Home » Integrity boss tells Australian sports to stop downplaying racism

Integrity boss tells Australian sports to stop downplaying racism

Australian sport leaders must stop downplaying racism amid a fresh wave of vilification claims, the nation’s sport integrity chief says.

Sport Integrity Australia (SIA) chief executive David Sharpe says athletes guilty of racism should face the same lengthy penalties given to fans in similar situations.

Sharpe is particularly critical of the downplaying of racism by influential people in Australian sport.
“Attitudes won’t change until the narrative changes,” Sharpe said on Sunday.
“Sport and sponsors’ brands are being aligned with poor behaviours, yet these brands have the power to drive a cultural shift to eradicate these poor behaviours.”
Sharpe’s comments come after a week when the AFL joined the NRL and Football Australia in being linked to racism claims.

The AFL is facing a new class action alleging historic racism of North Melbourne’s Indigenous Krakouer brothers, Jim and Phil, in the 1980s.

North Melbourne legends Jim (left) and Phil Krakouer claim the AFL was negligent in handling of racism in the sport. Source: AAP / Hamish Blair

The class action lodged in the Victorian Supreme Court last Tuesday alleges the Krakouers were vilified by identities including former Essendon coach Kevin Sheedy, who has denied the allegations.

When documents for the class action were first lodged last year, Phil Krakouer told the ABC the AFL was aware of the racist treatment of players but failed to act.

“For decades, Aboriginal and Torres Strait Islander people and people of colour have been racially abused while playing AFL, and we feel the AFL sat back and watched it all go by,” he said.

The AFL has vowed to fight the class action, saying it disagrees with claims the VFL/AFL has been conducted negligently.
The class action is open to more than 1000 former VFL/AFL players who are Indigenous or persons of colour and their families, and has been submitted by Margalit Injury Lawyers, the firm behind a separate concussion class action against the AFL.

The AFL action came in the same week Sydney Roosters forward Spencer Leniu apologised to Brisbane Broncos five-eighth Ezra Mam for making a racist remark during last Sunday’s NRL match in Las Vegas.

Leniu pleaded guilty to a contrary conduct charge at the NRL judiciary on Monday.
Sharpe, while not directly addressing specific cases, said Australia’s sports leaders needed to call out any commentary attempting to normalise or justify racist behaviours.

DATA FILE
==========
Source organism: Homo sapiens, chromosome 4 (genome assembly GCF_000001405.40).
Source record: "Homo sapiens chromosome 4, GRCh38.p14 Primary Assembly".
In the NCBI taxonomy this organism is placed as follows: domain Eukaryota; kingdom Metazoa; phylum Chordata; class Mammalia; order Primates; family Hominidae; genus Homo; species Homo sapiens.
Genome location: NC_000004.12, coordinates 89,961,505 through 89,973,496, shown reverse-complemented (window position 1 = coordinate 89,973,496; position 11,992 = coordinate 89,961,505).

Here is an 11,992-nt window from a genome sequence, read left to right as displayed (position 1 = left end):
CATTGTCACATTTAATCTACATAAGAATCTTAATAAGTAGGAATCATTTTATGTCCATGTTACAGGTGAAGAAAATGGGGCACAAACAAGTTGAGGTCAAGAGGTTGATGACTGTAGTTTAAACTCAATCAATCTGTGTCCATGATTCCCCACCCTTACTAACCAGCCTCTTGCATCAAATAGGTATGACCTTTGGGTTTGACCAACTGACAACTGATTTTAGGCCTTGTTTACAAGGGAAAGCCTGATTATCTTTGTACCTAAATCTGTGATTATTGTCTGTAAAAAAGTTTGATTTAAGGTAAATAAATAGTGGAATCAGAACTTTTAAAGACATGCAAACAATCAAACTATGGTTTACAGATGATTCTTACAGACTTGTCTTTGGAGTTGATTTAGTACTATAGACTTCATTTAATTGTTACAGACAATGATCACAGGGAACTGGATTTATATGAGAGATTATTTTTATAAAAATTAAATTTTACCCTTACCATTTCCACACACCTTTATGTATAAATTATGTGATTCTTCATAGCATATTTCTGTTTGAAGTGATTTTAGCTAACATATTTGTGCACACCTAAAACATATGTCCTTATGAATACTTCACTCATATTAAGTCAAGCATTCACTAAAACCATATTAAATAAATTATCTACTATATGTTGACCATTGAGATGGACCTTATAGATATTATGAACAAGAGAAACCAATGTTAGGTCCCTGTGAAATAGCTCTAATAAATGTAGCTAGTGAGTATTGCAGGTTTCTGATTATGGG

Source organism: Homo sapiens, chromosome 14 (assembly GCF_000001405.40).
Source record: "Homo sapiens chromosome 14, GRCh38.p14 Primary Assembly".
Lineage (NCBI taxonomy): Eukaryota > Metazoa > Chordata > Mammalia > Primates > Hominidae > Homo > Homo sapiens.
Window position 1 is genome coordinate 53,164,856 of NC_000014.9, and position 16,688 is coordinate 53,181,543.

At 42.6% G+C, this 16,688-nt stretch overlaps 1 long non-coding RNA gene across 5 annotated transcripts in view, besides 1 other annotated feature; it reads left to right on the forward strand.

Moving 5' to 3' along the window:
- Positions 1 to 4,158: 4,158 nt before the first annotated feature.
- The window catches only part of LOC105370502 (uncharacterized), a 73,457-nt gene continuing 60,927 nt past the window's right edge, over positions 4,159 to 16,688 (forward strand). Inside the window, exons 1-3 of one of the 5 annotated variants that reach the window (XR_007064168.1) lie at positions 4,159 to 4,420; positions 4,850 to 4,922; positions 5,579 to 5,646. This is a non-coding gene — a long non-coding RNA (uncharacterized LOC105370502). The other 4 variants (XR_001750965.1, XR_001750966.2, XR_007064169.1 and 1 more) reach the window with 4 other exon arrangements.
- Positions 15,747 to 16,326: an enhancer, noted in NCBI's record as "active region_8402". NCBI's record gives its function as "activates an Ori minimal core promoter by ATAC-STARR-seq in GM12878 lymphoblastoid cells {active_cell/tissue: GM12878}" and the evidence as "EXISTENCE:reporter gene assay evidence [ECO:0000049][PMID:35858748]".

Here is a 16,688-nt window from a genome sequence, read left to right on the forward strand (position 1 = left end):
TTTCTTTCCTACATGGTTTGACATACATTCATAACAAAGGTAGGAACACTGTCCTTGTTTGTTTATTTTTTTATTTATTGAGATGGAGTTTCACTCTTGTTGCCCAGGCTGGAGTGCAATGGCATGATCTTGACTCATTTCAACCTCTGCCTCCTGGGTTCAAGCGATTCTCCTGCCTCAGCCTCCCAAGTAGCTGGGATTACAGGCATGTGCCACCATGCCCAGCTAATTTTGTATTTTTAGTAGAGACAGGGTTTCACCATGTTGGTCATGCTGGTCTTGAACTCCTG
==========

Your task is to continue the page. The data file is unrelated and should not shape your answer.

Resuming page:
“It is 2024, not 1924, and there must be zero tolerance when it comes to racism in sport,” he said.
“Any inappropriate comments, whatever they are in nature, are not just a bit of ‘banter’ or ‘just fun and games on the field’.
“There are no excuses for slurs that could be interpreted as racist in nature. If the comments cause hurt, then intent is irrelevant.

“If the comments offend an individual, they also offend their families, their countries, their culture.

“We see strong messages sent to fans and crowds found guilty of racist slurs with lengthy penalties. These same sanctions need to apply to athletes.
“Australian sports leaders and sponsors must send a message to the world in the lead-up to the 2032 Brisbane Olympic and Paralympic Games.
“The world is watching. Eradicating racism in sport is the legacy we could be proud of.”

However, former high-profile NRL players, Brad Fittler and Paul Gallen have instead criticised those publicly calling out racism and supporting Ezra Mam.

Fittler, also a former Sydney Roosters player, used his platform on the Footy Show on Sunday to call for the NRL to sanction players who publicly spoke on the incident.
Indigenous All Stars captain and Birpai and Wiradjuri man, Latrell Mitchell were among those to post to Instagram, stating “NRL better deal with this s**t”.
Fittler said the players violated the league’s protocols.
“Why doesn’t everyone ring Ezra? Why does everything have to be done on social media?” Fittler said.
“The NRL has rules where you can’t come out and make comments about situations that are going to judiciary, so they should be in trouble.

“If you want to support Ezra, ring him up. Go and see him. That’s how you support someone.”

AAP has been told there is no plan for the NRL to sanction any player who has commented on the matter.
Paul Gallen called discussion of the incident ‘hysteria’ and said the commentary had prompted Leniu to plead guilty.
“The hysteria around this has been crazy,” Gallen said.
“If he had pleaded not guilty, he would never have received a fair treatment. Could you imagine a judiciary panel finding him not guilty?
“They would have been destroyed themselves.
“I think eight weeks is too much … I think five or six weeks is enough.”
Before Leniu, Gallen was the last NRL player found guilty of an on-field racist remark.
He was fined $10,000 by the NRL for a racial slur against St George Illawarra’s Mickey Paea in 2009, prompting him to step down as Cronulla captain and issue a public apology.
SIA’s culture and safety adviser Patrick Johnson, a former champion Indigenous sprinter, said Australia needs “to draw a clear line in the sand”.
“We are all responsible to call out racism,” Johnson said.
“We do not tolerate it in our sport now or in the future.
“Our kids deserve better as this doesn’t represent our Australian way of life.”

-With additional reporting from AAP